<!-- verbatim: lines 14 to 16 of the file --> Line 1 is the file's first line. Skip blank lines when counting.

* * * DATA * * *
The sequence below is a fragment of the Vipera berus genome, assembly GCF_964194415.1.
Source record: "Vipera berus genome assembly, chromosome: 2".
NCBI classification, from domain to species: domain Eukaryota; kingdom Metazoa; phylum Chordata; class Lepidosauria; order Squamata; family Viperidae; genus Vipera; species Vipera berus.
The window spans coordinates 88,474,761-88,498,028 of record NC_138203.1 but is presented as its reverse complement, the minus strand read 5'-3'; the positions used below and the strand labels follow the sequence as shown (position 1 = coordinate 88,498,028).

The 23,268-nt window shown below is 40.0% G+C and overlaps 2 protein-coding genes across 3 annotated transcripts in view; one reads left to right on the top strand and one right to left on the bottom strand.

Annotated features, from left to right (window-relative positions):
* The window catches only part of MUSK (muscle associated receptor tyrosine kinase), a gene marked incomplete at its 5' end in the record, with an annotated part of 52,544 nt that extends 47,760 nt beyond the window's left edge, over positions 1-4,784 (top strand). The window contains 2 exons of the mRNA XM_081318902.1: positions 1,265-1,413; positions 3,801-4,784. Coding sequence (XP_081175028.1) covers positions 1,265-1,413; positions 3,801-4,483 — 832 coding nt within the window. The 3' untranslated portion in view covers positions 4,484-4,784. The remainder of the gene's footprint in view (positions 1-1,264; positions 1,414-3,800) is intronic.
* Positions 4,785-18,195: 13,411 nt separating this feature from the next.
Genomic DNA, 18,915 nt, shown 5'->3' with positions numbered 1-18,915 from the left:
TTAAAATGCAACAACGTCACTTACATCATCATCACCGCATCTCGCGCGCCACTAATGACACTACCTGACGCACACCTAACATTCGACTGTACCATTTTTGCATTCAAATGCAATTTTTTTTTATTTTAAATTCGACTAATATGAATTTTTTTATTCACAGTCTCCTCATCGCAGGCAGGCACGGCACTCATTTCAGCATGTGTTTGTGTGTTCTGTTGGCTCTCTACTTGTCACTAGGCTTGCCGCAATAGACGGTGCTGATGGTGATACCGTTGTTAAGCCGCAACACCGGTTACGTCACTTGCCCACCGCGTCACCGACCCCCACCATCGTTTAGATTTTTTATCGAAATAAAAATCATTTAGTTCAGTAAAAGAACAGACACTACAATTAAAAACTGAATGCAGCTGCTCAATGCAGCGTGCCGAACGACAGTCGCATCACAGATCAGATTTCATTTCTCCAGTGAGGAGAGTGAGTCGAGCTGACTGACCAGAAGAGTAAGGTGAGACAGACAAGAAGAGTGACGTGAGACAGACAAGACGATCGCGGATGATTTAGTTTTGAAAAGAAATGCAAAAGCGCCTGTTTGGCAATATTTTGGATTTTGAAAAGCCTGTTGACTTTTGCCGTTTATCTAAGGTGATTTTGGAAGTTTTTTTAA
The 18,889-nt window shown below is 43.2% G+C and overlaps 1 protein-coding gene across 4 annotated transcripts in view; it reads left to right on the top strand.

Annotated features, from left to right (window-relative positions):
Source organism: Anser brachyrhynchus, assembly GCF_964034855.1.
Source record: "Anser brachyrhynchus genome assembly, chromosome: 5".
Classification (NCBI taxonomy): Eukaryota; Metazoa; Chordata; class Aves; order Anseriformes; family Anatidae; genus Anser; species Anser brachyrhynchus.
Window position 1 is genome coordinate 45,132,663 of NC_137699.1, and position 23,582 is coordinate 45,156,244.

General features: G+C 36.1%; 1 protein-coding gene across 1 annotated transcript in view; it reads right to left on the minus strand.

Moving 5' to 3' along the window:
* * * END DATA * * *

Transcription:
Source record: "Anser brachyrhynchus genome assembly, chromosome: 5".
Classification (NCBI taxonomy): Eukaryota; Metazoa; Chordata; class Aves; order Anseriformes; family Anatidae; genus Anser; species Anser brachyrhynchus.
Window position 1 is genome coordinate 45,132,663 of NC_137699.1, and position 23,582 is coordinate 45,156,244.